Publications by authors named "Dimitris Liparas"

4 Publications

  • Page 1 of 1

An automatic sleep disorder detection model based on EEG cross-frequency coupling and Random Forest model.

J Neural Eng 2021 Apr 13. Epub 2021 Apr 13.

Research and Innovation Development, Brussels, Belgium, Intrasoft International S.A., Place du Champ de Mars 5/10 1050 Brussels, BRUSSELS, 1050, BELGIUM.

Sleep disorders are medical disorders of a subject's sleep architecture and based on their severity, they can interfere with mental, emotional and physical functioning. The most common ones are insomnia, narcolepsy, sleep apnea, bruxism, etc. There is an increased risk of developing sleep disorders in elderly like insomnia, periodic leg movements, rapid eye movement (REM) behaviour disorders, sleep disorder breathing, etc. Consequently, their accurate diagnosis and classification are important steps towards an early stage treatment that could save the life of a patient. The Electroencephalographic (EEG) signal is the most sensitive and important biosignal, which is able to capture the brain sleep activity that is sensitive to sleep. In this study, we attempt to analyse EEG sleep activity via complementary cross-frequency coupling (CFC) estimates, which further feed a classifier, aiming to discriminate sleep disorders. We adopted an open EEG Database with recordings that were grouped into seven sleep disorders and a healthy control. The EEG brain activity from common sensors has been analysed with two basic types of cross-frequency coupling (CFC). Finally, a Random Forest (RF) classification model was built on CFC patterns, which were extracted from non-cyclic alternating pattern (CAP) epochs. Our RFCFC model achieved a 74% multiclass accuracy. Both types of CFC, phase-to-amplitude (PAC) and amplitude-amplitude coupling (AAC) patterns contribute to the accuracy of the RF model, thus supporting their complementary information. CFC patterns, in conjunction with the RF classifier proved a valuable biomarker for the classification of sleep disorders.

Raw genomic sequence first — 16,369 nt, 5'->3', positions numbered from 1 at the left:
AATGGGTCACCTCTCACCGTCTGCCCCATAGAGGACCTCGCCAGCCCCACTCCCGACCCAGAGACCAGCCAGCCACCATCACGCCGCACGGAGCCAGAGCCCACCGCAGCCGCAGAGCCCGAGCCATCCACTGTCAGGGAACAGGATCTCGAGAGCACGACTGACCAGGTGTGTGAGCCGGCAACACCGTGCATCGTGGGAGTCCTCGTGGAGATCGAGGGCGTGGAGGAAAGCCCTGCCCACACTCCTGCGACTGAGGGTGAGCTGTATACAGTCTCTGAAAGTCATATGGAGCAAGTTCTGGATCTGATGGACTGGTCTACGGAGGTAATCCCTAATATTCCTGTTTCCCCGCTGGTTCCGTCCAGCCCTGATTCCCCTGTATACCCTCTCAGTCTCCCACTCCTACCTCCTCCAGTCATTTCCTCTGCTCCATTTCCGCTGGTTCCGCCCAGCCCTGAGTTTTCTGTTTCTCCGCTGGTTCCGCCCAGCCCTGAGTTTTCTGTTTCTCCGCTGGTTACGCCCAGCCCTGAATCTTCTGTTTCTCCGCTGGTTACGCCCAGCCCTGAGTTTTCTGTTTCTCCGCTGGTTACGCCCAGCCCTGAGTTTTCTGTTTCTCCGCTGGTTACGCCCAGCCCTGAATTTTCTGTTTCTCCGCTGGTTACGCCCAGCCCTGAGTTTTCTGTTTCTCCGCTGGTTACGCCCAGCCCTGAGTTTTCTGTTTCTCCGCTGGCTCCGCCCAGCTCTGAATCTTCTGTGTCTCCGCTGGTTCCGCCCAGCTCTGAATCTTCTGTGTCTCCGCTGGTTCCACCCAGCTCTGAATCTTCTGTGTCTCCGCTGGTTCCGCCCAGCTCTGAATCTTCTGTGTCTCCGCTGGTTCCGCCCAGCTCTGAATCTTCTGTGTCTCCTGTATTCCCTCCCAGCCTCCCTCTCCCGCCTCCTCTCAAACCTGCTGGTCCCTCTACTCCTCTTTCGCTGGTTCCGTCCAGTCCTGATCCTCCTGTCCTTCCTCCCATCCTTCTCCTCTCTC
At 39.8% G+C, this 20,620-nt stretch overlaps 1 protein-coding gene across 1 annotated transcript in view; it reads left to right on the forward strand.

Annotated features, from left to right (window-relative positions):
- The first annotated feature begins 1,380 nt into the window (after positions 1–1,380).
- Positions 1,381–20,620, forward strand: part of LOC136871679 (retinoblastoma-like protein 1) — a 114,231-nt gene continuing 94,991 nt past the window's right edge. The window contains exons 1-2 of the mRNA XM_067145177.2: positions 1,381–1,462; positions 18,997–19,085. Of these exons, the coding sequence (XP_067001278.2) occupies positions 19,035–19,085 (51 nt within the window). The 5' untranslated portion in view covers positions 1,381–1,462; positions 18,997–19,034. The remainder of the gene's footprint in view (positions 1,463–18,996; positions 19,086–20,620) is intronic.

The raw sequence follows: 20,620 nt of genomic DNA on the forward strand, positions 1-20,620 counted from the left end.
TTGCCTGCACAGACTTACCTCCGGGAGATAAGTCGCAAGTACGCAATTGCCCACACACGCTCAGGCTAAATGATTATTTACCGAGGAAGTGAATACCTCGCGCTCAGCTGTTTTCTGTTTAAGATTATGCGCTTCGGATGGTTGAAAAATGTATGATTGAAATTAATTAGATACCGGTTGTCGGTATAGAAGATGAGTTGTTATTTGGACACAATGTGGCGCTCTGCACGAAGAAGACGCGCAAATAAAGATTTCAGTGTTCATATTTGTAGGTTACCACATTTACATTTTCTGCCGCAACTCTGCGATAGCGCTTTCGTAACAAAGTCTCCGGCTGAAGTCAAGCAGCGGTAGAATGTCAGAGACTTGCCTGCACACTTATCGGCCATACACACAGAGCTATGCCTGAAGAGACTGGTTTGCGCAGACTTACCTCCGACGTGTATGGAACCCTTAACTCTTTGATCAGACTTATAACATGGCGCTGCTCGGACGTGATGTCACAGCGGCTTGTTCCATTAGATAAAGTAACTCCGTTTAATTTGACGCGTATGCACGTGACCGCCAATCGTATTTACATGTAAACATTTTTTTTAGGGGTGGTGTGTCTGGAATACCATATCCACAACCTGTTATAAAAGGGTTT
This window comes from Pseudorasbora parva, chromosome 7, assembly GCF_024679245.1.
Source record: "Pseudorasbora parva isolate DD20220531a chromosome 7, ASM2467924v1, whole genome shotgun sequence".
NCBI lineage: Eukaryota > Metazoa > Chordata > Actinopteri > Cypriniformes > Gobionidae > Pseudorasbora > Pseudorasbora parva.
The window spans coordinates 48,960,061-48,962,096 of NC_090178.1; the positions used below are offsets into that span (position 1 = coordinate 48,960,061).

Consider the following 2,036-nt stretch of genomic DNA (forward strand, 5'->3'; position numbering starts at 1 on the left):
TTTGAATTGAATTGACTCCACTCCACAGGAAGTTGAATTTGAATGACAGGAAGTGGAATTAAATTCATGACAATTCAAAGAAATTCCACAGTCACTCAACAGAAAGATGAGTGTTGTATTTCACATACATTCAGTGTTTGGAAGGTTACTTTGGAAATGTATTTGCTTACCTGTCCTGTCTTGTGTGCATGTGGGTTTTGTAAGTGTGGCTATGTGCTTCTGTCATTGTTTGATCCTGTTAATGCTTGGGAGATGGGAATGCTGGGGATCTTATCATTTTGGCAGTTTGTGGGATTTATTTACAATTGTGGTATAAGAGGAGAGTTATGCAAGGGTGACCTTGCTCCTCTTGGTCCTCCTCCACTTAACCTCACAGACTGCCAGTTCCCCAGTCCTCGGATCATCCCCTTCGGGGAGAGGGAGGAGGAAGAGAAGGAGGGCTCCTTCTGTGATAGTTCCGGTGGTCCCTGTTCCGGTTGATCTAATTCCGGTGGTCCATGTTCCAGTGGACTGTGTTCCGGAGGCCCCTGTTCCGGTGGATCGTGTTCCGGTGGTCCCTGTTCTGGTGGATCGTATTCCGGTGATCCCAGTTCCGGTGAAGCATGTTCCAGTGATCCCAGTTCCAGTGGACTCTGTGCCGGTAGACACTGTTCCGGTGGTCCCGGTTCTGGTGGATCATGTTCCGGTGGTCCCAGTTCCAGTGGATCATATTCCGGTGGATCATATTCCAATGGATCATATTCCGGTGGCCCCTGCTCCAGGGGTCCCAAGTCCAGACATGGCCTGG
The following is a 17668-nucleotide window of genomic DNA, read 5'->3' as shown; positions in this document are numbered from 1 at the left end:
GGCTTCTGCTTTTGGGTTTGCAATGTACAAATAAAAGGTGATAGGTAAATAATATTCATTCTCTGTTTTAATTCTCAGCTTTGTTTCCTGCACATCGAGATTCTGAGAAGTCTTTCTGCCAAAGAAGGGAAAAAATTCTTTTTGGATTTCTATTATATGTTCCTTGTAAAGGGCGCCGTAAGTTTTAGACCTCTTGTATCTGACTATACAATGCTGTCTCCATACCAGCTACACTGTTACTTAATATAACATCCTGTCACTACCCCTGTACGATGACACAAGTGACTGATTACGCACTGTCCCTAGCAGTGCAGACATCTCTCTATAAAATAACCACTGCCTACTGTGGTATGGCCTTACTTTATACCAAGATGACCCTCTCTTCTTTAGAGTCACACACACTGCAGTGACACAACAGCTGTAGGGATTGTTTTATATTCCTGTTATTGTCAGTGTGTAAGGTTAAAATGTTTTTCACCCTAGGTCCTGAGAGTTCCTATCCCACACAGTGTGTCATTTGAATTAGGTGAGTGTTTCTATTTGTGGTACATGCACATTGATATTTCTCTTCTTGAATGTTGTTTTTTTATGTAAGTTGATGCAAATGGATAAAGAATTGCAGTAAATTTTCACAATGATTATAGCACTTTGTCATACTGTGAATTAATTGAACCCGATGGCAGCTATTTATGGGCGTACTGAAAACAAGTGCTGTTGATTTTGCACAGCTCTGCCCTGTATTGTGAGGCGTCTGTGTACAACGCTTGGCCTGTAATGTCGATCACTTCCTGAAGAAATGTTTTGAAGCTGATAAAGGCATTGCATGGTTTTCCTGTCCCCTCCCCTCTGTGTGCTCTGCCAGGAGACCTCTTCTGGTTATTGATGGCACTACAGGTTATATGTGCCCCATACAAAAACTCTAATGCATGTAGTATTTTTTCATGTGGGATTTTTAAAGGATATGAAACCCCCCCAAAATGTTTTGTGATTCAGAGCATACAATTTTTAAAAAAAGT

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http://dx.doi.org/10.1088/1741-2552/abf773DOI Listing
April 2021

A Multimodal Analytics Platform for Journalists Analyzing Large-Scale, Heterogeneous Multilingual, and Multimedia Content.

Front Robot AI 2018 29;5:123. Epub 2018 Oct 29.

Information Technologies Institute, Centre for Research and Technology Hellas, Thessaloniki, Greece.

Analysts and journalists face the problem of having to deal with very large, heterogeneous, and multilingual data volumes that need to be analyzed, understood, and aggregated. Automated and simplified editorial and authoring process could significantly reduce time, labor, and costs. Therefore, there is a need for unified access to multilingual and multicultural news story material, beyond the level of a nation, ensuring context-aware, spatiotemporal, and semantic interpretation, correlating also and summarizing the interpreted material into a coherent gist. In this paper, we present a platform integrating multimodal analytics techniques, which are able to support journalists in handling large streams of real-time and diverse information. Specifically, the platform automatically crawls and indexes multilingual and multimedia information from heterogeneous resources. Textual information is automatically summarized and can be translated (on demand) into the language of the journalist. High-level information is extracted from both textual and multimedia content for fast inspection using concept clouds. The textual and multimedia content is semantically integrated and indexed using a common representation, to be accessible through a web-based search engine. The evaluation of the proposed platform was performed by several groups of journalists revealing satisfaction from the user side.
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http://dx.doi.org/10.3389/frobt.2018.00123DOI Listing
http://www.ncbi.nlm.nih.gov/pmc/articles/PMC7805659PMC
October 2018

How random is the random forest? Random forest algorithm on the service of structural imaging biomarkers for Alzheimer's disease: from Alzheimer's disease neuroimaging initiative (ADNI) database.

Neural Regen Res 2018 Jun;13(6):962-970